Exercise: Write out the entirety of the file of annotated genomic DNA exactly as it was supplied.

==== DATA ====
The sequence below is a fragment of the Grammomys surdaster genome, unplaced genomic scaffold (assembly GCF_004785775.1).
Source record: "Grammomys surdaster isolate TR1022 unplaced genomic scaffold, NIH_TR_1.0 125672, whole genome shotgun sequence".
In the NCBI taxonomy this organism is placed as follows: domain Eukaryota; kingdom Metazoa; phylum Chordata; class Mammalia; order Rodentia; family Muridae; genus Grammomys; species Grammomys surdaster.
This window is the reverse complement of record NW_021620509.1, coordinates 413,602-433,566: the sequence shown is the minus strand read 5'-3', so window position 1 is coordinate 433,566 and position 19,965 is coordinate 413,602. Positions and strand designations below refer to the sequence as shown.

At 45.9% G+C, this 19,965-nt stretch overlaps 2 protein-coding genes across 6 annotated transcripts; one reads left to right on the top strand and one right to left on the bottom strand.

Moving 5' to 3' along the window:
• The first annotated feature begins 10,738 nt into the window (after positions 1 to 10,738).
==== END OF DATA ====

The sequence below is a fragment of the Grammomys surdaster genome, unplaced genomic scaffold (assembly GCF_004785775.1).
Source record: "Grammomys surdaster isolate TR1022 unplaced genomic scaffold, NIH_TR_1.0 125672, whole genome shotgun sequence".
In the NCBI taxonomy this organism is placed as follows: domain Eukaryota; kingdom Metazoa; phylum Chordata; class Mammalia; order Rodentia; family Muridae; genus Grammomys; species Grammomys surdaster.
This window is the reverse complement of record NW_021620509.1, coordinates 413,602-433,566: the sequence shown is the minus strand read 5'-3', so window position 1 is coordinate 433,566 and position 19,965 is coordinate 413,602. Positions and strand designations below refer to the sequence as shown.

At 45.9% G+C, this 19,965-nt stretch overlaps 2 protein-coding genes across 6 annotated transcripts; one reads left to right on the top strand and one right to left on the bottom strand.

Moving 5' to 3' along the window:
• The first annotated feature begins 10,738 nt into the window (after positions 1 to 10,738).